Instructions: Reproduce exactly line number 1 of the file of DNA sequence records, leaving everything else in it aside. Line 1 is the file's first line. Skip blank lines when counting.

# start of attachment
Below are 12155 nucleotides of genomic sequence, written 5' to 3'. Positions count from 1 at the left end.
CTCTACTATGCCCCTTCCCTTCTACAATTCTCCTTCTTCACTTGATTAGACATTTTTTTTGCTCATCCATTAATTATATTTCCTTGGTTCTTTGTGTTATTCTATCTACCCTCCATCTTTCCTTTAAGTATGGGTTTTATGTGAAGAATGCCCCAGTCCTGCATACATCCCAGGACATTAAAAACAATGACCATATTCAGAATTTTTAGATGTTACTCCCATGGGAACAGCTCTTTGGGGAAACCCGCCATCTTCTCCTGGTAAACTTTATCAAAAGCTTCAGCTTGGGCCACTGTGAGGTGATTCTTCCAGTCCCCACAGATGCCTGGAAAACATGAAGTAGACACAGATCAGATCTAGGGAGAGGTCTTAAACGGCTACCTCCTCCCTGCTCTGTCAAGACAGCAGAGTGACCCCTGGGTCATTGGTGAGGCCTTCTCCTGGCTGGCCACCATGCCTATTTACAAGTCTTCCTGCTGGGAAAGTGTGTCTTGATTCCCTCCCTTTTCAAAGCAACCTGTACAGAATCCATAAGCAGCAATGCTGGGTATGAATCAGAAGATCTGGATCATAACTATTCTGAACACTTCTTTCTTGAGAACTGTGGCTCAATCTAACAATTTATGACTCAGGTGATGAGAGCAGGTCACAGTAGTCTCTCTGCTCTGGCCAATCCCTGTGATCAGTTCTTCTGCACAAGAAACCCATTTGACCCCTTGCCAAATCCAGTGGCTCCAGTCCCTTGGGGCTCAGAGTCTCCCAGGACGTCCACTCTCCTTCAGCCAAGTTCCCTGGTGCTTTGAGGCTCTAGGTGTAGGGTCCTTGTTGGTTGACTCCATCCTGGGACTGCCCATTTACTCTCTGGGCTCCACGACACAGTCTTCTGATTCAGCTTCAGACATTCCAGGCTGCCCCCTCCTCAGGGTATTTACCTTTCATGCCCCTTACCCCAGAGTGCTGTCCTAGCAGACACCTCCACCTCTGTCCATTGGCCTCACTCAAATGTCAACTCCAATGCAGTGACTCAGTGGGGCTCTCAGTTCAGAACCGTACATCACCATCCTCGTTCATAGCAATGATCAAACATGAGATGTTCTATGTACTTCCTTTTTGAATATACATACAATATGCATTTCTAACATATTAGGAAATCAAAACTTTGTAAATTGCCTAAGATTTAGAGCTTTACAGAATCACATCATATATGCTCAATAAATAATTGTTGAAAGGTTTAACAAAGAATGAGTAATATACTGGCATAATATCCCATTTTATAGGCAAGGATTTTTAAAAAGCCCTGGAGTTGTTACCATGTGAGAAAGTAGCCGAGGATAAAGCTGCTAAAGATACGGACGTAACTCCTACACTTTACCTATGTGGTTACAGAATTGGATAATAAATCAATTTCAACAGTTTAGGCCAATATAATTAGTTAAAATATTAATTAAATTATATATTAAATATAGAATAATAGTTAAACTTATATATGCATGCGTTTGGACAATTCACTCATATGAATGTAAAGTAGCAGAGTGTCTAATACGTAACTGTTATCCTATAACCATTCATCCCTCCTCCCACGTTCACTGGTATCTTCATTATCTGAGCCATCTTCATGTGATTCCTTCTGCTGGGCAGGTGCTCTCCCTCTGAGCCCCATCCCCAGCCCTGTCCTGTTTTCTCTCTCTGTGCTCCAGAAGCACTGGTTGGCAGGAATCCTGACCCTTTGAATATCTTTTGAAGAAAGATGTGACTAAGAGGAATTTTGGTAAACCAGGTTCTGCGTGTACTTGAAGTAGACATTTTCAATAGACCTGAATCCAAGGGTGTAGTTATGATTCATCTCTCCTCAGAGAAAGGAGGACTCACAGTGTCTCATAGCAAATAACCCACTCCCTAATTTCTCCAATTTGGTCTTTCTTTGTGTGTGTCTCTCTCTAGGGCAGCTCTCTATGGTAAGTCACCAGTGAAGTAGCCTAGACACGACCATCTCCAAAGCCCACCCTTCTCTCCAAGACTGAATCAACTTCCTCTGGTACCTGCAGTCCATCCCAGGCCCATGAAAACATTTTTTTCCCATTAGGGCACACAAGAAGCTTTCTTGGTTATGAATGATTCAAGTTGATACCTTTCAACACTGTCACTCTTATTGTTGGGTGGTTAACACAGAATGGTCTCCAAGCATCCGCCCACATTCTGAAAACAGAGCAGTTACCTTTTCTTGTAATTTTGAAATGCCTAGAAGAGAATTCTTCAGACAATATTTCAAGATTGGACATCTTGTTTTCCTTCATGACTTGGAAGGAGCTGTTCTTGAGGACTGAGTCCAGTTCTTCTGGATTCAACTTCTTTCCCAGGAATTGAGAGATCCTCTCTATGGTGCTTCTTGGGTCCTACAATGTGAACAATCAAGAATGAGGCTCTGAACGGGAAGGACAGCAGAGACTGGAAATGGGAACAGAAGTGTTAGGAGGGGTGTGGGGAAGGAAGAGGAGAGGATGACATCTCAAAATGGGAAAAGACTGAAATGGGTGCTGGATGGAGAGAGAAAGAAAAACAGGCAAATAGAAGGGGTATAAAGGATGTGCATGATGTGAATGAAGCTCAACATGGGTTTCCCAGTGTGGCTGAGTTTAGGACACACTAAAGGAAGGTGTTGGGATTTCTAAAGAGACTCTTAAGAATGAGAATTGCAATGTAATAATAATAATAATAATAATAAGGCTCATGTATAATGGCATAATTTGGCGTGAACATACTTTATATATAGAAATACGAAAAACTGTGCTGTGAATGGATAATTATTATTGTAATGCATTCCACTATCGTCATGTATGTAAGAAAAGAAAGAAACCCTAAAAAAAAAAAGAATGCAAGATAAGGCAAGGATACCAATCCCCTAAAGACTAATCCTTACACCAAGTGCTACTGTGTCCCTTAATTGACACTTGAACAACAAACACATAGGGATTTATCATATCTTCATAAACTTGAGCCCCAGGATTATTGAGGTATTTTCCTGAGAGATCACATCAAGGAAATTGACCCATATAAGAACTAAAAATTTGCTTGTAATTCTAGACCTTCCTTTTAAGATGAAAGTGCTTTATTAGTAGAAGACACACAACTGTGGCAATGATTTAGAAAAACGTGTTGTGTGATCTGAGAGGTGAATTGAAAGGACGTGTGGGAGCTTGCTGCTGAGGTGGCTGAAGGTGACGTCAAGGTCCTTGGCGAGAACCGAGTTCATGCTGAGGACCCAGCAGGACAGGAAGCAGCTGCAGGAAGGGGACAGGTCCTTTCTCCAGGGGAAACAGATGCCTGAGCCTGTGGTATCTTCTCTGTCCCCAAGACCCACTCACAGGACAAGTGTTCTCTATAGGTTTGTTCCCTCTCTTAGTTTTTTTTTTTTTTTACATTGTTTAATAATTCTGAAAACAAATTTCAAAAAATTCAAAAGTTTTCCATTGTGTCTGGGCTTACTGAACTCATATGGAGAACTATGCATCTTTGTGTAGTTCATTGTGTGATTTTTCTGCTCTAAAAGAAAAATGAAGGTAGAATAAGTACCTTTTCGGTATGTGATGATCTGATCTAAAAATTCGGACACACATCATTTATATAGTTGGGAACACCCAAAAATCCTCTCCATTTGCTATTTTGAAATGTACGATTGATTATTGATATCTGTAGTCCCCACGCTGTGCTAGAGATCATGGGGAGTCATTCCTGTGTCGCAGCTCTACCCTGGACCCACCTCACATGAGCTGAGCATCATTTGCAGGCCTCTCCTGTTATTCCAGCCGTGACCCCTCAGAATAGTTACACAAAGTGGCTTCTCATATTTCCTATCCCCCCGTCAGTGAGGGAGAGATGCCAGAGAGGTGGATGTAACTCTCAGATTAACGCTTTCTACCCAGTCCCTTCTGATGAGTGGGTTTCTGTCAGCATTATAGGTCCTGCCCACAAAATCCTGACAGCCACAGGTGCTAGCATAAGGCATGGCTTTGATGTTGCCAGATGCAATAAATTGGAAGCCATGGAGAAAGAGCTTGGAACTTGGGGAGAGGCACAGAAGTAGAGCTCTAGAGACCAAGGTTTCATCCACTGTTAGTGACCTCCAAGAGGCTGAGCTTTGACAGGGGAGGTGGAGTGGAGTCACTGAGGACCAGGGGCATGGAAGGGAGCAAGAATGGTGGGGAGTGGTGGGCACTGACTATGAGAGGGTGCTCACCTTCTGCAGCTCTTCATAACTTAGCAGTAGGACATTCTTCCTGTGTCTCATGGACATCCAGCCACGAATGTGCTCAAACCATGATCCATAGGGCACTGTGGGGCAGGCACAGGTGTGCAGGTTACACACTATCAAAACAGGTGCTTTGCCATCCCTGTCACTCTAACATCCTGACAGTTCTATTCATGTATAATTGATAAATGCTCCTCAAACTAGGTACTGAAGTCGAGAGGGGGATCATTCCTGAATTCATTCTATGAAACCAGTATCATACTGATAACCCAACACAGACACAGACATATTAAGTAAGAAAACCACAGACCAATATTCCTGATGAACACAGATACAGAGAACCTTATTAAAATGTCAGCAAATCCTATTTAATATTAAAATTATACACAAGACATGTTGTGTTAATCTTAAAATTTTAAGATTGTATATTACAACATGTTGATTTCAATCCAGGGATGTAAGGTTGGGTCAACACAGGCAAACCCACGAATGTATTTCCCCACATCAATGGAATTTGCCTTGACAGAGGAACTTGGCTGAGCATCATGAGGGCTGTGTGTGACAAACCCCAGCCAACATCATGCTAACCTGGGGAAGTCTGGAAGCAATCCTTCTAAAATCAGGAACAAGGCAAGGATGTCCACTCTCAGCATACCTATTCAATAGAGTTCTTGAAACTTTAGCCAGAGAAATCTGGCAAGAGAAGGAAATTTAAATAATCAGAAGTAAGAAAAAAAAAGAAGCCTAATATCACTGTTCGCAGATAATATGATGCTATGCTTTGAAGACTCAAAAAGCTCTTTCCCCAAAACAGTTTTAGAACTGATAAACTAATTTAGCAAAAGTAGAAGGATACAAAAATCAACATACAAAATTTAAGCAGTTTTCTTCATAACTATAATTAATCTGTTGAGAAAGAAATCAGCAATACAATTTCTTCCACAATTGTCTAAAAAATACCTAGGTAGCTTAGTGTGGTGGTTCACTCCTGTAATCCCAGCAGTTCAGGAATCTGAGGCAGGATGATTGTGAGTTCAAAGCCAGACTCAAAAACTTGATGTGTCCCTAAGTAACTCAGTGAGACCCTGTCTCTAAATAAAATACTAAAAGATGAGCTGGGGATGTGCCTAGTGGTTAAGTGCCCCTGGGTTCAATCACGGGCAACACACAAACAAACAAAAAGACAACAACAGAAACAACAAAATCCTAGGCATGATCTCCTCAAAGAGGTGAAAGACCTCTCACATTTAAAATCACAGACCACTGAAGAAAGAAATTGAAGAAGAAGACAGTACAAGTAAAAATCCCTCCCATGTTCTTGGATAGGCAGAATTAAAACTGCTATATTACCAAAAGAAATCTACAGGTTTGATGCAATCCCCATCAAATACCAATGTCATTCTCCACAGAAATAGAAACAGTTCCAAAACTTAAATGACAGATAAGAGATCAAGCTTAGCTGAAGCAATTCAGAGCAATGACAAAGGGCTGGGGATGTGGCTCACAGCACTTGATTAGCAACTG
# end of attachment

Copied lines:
Below are 12155 nucleotides of genomic sequence, written 5' to 3'. Positions count from 1 at the left end.